December 3, 1997

Preventing Opportunistic Infections in HIV-Infected Injection Drug Users-Reply

Author Affiliations

Centers for Disease Control and Prevention Atlanta, Ga
National Institutes of Health Bethesda, Md
University of Washington Seattle

JAMA. 1997;278(21):1743-1744. doi:10.1001/jama.1997.03550210041034

We thank Dr Perlman and associates for highlighting the risks of infectious diseases among HIV-infected injection drug users, a population that accounts for a substantial proportion of new HIV infections in the United States each year. Their letter raises 2 issues pertinent to the USPHS/ IDSA guidelines for prevention of opportunistic infections in persons infected with HIV.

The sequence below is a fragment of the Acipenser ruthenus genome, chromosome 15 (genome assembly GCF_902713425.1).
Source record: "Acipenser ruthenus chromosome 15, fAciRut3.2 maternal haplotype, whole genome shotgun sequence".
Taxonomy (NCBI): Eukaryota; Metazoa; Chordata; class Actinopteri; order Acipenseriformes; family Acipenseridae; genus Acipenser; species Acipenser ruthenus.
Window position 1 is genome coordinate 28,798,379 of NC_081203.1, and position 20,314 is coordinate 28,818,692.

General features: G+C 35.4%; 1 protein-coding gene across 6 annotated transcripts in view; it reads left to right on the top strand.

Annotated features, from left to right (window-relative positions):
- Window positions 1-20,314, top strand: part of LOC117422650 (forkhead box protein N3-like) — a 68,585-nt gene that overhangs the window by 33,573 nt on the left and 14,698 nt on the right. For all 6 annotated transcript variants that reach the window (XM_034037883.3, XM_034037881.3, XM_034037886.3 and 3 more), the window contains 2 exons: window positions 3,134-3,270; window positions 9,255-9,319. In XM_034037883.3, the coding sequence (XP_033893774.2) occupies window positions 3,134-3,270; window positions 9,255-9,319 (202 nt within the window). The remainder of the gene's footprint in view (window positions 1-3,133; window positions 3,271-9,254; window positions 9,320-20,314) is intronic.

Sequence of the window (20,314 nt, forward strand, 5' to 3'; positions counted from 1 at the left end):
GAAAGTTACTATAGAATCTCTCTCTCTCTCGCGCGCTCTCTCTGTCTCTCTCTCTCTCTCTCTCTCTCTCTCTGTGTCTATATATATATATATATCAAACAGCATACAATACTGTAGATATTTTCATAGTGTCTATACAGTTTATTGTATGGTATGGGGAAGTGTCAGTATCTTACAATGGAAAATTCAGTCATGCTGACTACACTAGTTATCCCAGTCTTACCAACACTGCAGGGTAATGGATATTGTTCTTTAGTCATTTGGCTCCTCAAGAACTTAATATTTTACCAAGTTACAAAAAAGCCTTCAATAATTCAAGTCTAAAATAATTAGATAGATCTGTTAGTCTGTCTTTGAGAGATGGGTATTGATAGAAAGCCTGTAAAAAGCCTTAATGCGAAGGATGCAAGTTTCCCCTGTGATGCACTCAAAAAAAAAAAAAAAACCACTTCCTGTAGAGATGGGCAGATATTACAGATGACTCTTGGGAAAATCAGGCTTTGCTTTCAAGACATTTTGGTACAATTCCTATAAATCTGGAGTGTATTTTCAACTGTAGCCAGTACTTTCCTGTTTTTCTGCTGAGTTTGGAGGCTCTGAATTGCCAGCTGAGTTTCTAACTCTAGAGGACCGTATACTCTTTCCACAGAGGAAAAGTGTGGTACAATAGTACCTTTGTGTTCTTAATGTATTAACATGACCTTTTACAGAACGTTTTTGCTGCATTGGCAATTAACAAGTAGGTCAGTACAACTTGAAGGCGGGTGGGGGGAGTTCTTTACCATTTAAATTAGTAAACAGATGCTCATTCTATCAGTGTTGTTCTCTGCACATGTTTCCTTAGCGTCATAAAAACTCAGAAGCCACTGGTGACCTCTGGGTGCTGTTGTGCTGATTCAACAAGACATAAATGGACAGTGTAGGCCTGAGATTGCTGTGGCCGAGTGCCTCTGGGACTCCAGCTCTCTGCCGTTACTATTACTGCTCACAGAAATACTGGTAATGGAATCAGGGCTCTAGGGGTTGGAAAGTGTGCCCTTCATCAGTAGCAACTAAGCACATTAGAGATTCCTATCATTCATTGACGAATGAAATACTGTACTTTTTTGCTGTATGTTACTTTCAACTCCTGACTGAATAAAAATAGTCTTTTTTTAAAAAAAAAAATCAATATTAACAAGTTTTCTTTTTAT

The first concerns the focus of the guidelines. We have defined opportunistic infections as infections that occur with increased frequency, severity, or both in HIV-infected persons, presumably because of immunosuppression.1 Given the broad nature of issues related to the care of HIV-infected persons, we limited the scope of the guidelines in both 19952 and 19973 to the opportunistic infections of greatest importance in HIV-infected persons. This focus is apparent in the opportunistic infections addressed in the disease-specific recommendations as well as in the sections in both documents entitled "Prevention of